After months of protests regarding the proposed 45 mph speed limit on the expanded Highway 75, the Idaho Department of transportation has finally indicated that it's listening.
The department announced during the Blaine County Regional Transportation Committee's meeting Thursday morning that it would reevaluate the speed limit for the section of the highway running from just south of the St. Luke's Wood River Medical Center almost to East Fork Road.
"Unless there is something that comes up, our intent and our expectation is that we'd have it at 55," said Devin Rigby, ITD District 4 engineer.
The announcement was contrary to a statement by the ITD in August that the speed limit could not be changed without changing the project's environmental impact statement. The department stated that such an action would require modifying a 167-page research document and could delay the expansion project for several years or even stop it altogether.
The new process for modifying the proposed speed limit would involve an engineering study, Rigby said. Once the road is completed, the speed limit would be posted at 55 mph while a study of the traffic at that section is conducted. If the study finds that this speed limit is acceptable, then the higher limit will remain in place.
The Ketchum and Sun Valley city councils have been clamoring for a reevaluation of the proposed speed limit since August, calling the proposed 45 mph limit "frustrating" and "short-sighted."
Rigby said the department decided to reconsider the speed limit due to input from the county and from the Blaine County Sheriff's Office.
"It's as much a local road as a state highway," Rigby said, adding that this characteristic required the department to be responsive to community input.
Sheriff Walt Femling was unavailable for comment, but Rigby said the sheriff had requested that the speed limit stay at 55 mph. Commissioner Angenie McCleary, who attended the meeting, said Femling had indicated that a lower speed limit in this section would be difficult to enforce.
As of yet, the department has made no final or formal decision regarding a speed limit change.
"[The department] can't make the decision until the road is already built, but they can indicate what they're going to do," McCleary said.
The proposed speed limit modification would not affect the 45 mph zone north of Hospital Drive, which will drop to 35 mph. The section from McKercher Road in Hailey to Ohio Gulch could be considered in the future, McCleary said, but is not being discussed at this time.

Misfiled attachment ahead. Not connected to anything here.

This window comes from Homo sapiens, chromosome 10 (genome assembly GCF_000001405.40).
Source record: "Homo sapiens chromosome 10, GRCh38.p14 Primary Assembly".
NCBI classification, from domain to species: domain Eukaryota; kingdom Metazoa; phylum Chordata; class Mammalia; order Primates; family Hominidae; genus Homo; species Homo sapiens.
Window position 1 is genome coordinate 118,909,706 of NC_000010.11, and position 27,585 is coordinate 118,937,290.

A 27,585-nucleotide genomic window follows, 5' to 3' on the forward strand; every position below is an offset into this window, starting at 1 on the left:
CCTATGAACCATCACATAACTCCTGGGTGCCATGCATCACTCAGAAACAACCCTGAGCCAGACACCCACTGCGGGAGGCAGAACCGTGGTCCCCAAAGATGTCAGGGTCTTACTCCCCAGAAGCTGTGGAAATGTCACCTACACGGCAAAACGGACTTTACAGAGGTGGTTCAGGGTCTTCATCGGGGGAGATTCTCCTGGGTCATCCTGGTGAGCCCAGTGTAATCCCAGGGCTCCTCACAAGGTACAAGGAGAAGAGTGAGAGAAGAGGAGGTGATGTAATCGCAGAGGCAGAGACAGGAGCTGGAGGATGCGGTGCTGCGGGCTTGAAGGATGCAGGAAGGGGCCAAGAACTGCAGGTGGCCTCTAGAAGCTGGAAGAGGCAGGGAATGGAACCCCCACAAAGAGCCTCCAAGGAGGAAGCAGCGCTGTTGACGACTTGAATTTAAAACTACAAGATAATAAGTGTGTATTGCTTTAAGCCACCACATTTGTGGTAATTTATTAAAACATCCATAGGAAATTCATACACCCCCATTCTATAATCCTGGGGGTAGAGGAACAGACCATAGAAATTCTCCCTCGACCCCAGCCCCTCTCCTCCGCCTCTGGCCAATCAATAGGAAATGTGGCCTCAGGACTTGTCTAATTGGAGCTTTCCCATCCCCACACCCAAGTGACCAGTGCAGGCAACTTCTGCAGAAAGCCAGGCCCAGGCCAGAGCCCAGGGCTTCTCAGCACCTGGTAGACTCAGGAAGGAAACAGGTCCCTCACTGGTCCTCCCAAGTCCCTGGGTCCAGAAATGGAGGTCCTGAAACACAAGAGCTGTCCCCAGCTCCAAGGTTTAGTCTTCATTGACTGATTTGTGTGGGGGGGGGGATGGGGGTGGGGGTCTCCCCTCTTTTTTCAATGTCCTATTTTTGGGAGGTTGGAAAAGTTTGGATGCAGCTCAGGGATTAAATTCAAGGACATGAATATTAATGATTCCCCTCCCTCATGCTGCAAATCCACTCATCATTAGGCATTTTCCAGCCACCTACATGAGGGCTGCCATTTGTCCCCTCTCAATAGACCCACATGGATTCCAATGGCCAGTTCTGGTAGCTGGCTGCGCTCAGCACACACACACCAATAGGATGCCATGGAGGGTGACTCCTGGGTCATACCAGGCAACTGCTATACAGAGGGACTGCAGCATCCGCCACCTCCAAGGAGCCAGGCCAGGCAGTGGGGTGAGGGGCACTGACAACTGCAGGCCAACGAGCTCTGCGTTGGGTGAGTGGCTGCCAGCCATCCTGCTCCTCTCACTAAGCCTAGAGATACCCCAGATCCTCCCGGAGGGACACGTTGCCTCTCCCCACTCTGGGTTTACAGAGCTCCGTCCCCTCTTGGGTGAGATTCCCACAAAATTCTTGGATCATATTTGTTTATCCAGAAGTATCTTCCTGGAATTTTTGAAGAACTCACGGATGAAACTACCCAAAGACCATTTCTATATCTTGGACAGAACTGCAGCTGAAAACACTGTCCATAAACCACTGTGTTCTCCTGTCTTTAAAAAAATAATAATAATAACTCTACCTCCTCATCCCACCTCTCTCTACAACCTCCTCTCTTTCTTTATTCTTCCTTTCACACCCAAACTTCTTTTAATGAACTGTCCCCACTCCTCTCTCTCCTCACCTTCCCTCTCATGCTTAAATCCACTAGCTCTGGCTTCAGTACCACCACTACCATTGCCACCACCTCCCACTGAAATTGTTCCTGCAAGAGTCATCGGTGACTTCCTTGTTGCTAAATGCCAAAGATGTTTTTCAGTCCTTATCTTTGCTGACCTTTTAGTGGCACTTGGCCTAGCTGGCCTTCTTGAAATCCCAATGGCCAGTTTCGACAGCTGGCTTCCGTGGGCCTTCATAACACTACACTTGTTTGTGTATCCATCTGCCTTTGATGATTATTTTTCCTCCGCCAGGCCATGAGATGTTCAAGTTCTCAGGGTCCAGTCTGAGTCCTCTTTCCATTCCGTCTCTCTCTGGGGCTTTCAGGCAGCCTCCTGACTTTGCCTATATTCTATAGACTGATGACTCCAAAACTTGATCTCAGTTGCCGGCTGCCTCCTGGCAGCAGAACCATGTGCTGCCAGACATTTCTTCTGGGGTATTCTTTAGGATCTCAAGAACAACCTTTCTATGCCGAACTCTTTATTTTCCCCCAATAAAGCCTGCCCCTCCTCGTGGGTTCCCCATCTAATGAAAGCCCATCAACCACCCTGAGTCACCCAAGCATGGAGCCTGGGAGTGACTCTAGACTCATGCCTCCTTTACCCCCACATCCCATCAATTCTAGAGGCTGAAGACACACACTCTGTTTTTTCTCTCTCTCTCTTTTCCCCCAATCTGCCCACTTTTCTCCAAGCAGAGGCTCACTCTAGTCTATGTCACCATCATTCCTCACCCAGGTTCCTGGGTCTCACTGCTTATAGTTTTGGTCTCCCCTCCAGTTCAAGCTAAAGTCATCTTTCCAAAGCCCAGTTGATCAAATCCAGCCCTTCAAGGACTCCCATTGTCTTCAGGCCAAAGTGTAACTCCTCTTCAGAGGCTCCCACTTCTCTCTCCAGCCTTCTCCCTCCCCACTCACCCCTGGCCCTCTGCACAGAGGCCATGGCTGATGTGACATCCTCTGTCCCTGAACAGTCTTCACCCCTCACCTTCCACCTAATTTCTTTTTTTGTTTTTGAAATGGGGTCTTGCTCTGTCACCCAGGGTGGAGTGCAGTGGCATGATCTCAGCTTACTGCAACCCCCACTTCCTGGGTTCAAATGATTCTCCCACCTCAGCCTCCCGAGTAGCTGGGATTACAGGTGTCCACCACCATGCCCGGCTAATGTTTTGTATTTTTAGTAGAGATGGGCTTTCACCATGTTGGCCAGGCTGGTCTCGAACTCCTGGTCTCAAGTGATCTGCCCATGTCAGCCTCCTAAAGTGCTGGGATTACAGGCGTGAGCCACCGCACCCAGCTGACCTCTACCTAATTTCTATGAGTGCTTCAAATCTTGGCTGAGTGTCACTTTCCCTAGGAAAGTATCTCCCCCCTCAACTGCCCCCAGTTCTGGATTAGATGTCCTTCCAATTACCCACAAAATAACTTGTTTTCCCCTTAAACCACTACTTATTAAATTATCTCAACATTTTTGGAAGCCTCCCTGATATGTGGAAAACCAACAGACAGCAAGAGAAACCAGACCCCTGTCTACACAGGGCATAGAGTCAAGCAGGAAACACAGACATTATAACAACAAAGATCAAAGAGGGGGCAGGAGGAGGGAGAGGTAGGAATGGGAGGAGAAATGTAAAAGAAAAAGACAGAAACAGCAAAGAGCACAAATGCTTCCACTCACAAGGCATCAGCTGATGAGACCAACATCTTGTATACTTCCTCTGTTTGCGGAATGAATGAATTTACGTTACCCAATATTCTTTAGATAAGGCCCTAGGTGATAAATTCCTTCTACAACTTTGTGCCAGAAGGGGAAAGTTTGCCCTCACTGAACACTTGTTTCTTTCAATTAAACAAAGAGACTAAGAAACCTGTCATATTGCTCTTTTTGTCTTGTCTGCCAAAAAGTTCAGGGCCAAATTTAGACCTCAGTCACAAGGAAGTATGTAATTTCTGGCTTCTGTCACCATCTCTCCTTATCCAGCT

Rigby said a change in the speed limit might require a reevaluation of the necessary noise mitigation walls and impact on wildlife. However, he said widening the highway's right of way was not an option.
"If we were to go that route, we'd have to do a significant reevaluation of the environmental document," Rigby said.
The only currently proposed noise mitigation wall, meant to block noise from the expanded highway to the Gypsy Mobile Home Park south of the hospital, has still not been approved.
The county unanimously voted in August not to recommend the wall, but Rigby said the department is negotiating with property owners regarding possible alternatives, including an 8-foot-high noise mitigation berm.
The transportation committee also made a recommendation to the department regarding the design of a proposed retaining wall on the west side of the highway south of the noise mitigation wall. The recommended design is similar to the design of the new Galena overlook, with a concrete faux-rock surface over wooden planking.
"It looks like a rock surface," Rigby said. "[The committee] felt that this was what fit best into the community."
Rigby said more information regarding the expanded highway's speed limit would be available after the first of the year.
County approves berm ordinance
Blaine County commissioners voted unanimously yesterday to allow landowners to keep their berms despite the impacts of the state Highway 75 expansion.
The new ordinance, technically a categorical exclusion in the Scenic Highway Overlay District Ordinance, allows landowners to modify their current berms and construct retaining walls so long as the berms do not increase in height and the walls are not higher than 48 inches.
The upcoming highway expansion project, to widen Highway 75 for about 27 miles from Timmerman Junction to Saddle Road in North Ketchum, requires a wider right of way, which would encroach on the berms currently in place. The new right of way may require the Idaho Transportation Department to slice into the berms that landowners have constructed along the current roadway to block the noise and view of the highway.
While berms could be reconstructed farther from the roadway, many do not conform with the overlay and are only allowed because they pre-exist the ordinance. The ordinance, adopted in 1999, limits the heights of all fences, berms and walls within the overlay district along Highway 75 to preserve scenic views from the highway.
Retaining walls would be required to keep the modified berms from sliding into the highway. The previous ordinance did not allow landowners to construct fences or walls above the base of any berm, but the new ordinance allows an exception for a 48-inch retaining wall if the berm is being shaved back by the Idaho Transportation Department.
Katherine Wutz: email@example.com